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Paper Chase

Asbestos-associated diseases in a cohort of cigarette-filter workers.

N. Engl. J. Med.. Nov 2, 1989;321(18):1220-3.
Talcott JA, Thurber WA, Kantor AF, Gaensler EA, Danahy JF, Antman KH, Li FP.

Division of Biostatistics and Epidemiology, Dana-Farber Cancer Institute, Boston, MA 02115.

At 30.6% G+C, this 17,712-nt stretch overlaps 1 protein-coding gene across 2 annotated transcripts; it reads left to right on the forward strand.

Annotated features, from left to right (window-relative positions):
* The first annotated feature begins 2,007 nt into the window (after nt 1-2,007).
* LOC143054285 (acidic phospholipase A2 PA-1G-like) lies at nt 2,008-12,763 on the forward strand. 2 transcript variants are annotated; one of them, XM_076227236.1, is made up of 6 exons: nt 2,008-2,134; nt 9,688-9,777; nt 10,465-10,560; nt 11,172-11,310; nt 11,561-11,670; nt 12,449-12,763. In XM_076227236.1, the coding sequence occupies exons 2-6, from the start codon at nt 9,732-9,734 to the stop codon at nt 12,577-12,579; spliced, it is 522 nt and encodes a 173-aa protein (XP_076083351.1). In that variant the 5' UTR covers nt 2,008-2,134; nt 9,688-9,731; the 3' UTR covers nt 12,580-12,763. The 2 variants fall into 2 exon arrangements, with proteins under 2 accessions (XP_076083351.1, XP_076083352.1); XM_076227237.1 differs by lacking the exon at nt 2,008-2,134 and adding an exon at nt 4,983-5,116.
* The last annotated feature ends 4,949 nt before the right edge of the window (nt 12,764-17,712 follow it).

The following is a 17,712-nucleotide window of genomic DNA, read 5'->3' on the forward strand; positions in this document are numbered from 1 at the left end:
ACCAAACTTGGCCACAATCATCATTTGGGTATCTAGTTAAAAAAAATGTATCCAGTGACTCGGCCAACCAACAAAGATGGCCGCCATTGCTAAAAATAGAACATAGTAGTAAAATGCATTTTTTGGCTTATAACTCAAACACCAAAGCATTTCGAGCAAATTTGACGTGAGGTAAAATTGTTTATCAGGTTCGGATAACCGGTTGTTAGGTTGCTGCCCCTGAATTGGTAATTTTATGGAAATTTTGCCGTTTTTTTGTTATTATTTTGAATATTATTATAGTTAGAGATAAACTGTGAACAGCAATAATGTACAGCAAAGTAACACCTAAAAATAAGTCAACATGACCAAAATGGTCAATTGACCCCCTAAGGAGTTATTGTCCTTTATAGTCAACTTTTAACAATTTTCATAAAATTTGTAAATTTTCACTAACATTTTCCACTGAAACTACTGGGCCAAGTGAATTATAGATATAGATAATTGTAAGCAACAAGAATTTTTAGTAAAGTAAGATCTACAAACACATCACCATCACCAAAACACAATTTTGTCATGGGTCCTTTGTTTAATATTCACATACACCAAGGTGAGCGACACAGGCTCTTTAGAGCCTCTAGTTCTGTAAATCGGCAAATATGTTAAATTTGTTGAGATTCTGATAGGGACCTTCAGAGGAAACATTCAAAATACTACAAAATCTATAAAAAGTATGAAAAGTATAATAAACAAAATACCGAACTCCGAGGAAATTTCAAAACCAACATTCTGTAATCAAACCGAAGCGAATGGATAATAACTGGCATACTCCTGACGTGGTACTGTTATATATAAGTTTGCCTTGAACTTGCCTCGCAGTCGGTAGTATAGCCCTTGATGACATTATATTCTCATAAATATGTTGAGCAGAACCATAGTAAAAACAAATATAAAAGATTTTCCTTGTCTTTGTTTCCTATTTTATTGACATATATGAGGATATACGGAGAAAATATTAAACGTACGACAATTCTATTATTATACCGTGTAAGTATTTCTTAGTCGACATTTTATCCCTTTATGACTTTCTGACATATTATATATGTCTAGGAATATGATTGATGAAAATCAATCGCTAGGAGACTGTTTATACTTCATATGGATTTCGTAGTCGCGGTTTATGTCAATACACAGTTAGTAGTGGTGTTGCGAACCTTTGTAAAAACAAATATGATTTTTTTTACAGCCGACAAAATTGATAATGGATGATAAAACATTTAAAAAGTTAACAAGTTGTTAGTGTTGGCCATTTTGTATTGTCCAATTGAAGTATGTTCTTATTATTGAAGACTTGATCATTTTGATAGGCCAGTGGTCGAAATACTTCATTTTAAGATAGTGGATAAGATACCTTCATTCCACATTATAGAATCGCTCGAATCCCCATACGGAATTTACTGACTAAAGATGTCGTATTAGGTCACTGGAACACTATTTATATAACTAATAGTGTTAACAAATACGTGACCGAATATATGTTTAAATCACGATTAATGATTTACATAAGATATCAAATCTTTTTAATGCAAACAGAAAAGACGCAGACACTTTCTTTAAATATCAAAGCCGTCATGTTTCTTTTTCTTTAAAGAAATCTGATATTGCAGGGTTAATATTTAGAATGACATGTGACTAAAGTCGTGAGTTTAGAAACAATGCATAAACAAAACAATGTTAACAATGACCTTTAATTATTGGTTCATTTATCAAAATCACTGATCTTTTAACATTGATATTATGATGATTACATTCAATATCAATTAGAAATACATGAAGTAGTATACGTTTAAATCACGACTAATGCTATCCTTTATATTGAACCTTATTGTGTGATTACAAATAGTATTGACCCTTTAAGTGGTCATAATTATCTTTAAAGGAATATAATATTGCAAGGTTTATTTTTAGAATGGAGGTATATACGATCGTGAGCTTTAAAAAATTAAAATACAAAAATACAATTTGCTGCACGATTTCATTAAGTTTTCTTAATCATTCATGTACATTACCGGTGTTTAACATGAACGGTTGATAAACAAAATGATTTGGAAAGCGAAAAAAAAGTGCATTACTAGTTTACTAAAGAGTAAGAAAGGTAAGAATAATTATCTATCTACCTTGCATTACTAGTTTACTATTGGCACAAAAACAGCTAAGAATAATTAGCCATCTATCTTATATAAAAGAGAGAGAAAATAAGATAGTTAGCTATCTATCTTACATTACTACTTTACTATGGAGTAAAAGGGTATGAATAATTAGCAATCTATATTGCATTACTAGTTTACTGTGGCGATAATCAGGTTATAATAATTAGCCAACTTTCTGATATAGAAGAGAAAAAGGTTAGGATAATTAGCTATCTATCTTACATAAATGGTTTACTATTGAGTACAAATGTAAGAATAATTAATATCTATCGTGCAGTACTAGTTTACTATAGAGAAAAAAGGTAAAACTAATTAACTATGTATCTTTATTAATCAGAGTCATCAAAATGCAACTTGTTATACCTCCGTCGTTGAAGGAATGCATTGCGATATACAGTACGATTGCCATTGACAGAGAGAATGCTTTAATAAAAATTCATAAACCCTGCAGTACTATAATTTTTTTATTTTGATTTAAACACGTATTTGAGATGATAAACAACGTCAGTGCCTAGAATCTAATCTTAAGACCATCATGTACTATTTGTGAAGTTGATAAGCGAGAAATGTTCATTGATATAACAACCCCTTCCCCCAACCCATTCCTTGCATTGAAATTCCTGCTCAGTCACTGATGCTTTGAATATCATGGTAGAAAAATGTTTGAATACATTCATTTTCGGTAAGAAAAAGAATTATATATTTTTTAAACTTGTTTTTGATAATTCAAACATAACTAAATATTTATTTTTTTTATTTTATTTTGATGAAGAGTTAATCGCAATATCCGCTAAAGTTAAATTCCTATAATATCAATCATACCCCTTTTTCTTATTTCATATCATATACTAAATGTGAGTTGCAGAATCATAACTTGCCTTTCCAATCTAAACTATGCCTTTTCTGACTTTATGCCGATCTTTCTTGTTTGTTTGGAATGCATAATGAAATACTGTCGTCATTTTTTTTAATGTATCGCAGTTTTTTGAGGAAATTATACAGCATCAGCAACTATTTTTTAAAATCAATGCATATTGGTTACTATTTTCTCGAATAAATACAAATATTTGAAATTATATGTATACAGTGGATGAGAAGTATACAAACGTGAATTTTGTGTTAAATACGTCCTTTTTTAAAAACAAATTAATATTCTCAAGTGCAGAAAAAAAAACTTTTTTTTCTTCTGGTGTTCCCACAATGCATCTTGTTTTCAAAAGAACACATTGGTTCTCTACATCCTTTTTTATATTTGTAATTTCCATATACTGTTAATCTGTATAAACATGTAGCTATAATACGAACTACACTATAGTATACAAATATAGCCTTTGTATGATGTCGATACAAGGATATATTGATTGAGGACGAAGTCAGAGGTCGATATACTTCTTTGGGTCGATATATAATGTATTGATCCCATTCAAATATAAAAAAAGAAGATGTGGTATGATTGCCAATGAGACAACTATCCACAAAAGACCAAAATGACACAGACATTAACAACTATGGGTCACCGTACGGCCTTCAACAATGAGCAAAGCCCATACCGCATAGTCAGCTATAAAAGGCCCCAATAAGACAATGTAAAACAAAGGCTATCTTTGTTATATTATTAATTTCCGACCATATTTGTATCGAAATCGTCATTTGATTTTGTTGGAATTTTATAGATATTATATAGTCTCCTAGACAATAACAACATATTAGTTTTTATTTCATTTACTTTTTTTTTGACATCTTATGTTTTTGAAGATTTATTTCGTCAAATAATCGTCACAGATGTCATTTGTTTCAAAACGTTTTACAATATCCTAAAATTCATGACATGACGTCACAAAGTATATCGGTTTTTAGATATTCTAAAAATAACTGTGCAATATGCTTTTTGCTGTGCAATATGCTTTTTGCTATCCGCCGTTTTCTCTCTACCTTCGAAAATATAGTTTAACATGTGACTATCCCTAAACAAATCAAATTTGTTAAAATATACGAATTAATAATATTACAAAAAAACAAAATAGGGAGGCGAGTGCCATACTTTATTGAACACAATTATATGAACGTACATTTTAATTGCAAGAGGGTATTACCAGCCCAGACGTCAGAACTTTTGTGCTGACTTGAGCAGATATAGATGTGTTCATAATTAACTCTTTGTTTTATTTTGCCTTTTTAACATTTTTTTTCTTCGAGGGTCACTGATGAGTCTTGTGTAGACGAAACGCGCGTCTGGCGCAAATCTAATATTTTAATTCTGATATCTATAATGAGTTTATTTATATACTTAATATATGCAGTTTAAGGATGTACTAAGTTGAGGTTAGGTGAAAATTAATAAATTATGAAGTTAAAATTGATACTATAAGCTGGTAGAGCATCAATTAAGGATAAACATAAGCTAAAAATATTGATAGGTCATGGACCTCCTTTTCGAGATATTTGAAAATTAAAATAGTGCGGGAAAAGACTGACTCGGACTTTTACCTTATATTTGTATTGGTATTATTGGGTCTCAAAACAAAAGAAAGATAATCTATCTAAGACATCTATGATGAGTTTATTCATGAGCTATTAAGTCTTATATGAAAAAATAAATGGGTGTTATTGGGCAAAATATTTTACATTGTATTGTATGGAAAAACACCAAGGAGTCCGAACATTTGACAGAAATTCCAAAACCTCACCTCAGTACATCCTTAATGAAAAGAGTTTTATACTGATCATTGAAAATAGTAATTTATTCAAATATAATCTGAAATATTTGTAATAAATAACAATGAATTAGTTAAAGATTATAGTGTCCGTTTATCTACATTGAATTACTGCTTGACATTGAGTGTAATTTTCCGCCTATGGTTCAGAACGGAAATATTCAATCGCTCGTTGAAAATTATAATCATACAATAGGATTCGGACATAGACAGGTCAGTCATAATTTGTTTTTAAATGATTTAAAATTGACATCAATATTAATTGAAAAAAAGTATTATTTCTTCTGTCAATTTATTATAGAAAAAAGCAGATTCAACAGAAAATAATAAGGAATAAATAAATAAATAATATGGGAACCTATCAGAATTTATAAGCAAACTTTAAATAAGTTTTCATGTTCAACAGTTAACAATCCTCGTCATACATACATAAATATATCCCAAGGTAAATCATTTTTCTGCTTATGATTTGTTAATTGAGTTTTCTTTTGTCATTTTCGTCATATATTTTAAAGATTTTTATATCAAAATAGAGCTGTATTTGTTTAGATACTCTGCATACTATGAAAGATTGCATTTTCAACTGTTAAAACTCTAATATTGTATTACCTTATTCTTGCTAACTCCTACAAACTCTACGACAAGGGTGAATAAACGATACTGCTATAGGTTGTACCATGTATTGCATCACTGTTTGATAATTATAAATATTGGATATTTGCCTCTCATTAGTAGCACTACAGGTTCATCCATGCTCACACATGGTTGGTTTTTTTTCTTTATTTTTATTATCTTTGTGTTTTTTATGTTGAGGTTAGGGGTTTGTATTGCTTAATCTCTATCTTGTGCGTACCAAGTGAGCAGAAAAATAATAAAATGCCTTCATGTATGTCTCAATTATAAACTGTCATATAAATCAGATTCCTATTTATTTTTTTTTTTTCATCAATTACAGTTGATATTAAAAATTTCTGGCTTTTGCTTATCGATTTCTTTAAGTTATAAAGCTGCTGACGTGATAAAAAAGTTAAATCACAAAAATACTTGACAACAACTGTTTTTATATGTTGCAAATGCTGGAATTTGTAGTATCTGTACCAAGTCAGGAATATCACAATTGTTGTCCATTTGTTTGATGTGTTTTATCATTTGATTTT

To estimate the effects on health of occupational exposure to crocidolite, a highly toxic form of asbestos, we studied a cohort of 33 men who worked in 1953 in a Massachusetts factory that manufactured cigarette filters containing crocidolite fibers from 1951 to 1957. Twenty-eight of the men have died, as compared with 8.3 deaths expected. This increased mortality was attributable to asbestos-associated diseases. Fifteen deaths were caused by cancer, as compared with 1.8 expected (relative risk, 8.2; 95 percent confidence interval, 4.6 to 13.4), including eight from lung cancer, five from malignant mesothelioma, and two from other types of cancer. There were seven deaths from nonmalignant respiratory disease, as compared with 0.5 expected (relative risk, 14.7; 95 percent confidence interval, 5.9 to 30.3), of which five were due primarily to asbestosis. In contrast, the mortality rates from cardiovascular diseases and all other causes were not increased. Four of the five living workers have pulmonary asbestosis; three of them have recently diagnosed cancers, including two additional lung cancers. We conclude that the extremely high morbidity and mortality in these workers were caused by intense exposure to crocidolite asbestos fibers.